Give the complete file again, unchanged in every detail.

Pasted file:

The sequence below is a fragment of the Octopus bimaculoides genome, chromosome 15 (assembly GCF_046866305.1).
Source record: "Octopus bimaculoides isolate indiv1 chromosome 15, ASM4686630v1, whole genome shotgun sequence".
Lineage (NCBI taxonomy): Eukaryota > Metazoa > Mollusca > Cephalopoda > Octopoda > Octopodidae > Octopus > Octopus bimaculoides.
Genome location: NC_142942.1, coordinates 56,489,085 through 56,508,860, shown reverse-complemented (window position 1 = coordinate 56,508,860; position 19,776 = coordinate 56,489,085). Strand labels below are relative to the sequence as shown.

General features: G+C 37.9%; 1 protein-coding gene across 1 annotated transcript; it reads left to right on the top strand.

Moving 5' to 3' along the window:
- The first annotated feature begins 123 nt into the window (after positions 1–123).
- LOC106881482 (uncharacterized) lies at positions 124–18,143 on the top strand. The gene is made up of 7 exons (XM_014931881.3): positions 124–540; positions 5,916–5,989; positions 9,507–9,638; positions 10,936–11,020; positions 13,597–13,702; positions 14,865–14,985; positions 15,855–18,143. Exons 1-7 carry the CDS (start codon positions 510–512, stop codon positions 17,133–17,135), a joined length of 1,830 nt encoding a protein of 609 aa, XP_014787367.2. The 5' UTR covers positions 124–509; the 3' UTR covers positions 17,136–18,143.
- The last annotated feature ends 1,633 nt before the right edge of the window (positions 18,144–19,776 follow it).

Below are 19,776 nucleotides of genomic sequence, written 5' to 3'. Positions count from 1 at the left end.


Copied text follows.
The sequence below is a fragment of the Octopus bimaculoides genome, chromosome 15 (assembly GCF_046866305.1).
Source record: "Octopus bimaculoides isolate indiv1 chromosome 15, ASM4686630v1, whole genome shotgun sequence".
Lineage (NCBI taxonomy): Eukaryota > Metazoa > Mollusca > Cephalopoda > Octopoda > Octopodidae > Octopus > Octopus bimaculoides.
Genome location: NC_142942.1, coordinates 56,489,085 through 56,508,860, shown reverse-complemented (window position 1 = coordinate 56,508,860; position 19,776 = coordinate 56,489,085). Strand labels below are relative to the sequence as shown.

General features: G+C 37.9%; 1 protein-coding gene across 1 annotated transcript; it reads left to right on the top strand.

Moving 5' to 3' along the window:
- The first annotated feature begins 123 nt into the window (after positions 1–123).
- LOC106881482 (uncharacterized) lies at positions 124–18,143 on the top strand. The gene is made up of 7 exons (XM_014931881.3): positions 124–540; positions 5,916–5,989; positions 9,507–9,638; positions 10,936–11,020; positions 13,597–13,702; positions 14,865–14,985; positions 15,855–18,143. Exons 1-7 carry the CDS (start codon positions 510–512, stop codon positions 17,133–17,135), a joined length of 1,830 nt encoding a protein of 609 aa, XP_014787367.2. The 5' UTR covers positions 124–509; the 3' UTR covers positions 17,136–18,143.
- The last annotated feature ends 1,633 nt before the right edge of the window (positions 18,144–19,776 follow it).

Below are 19,776 nucleotides of genomic sequence, written 5' to 3'. Positions count from 1 at the left end.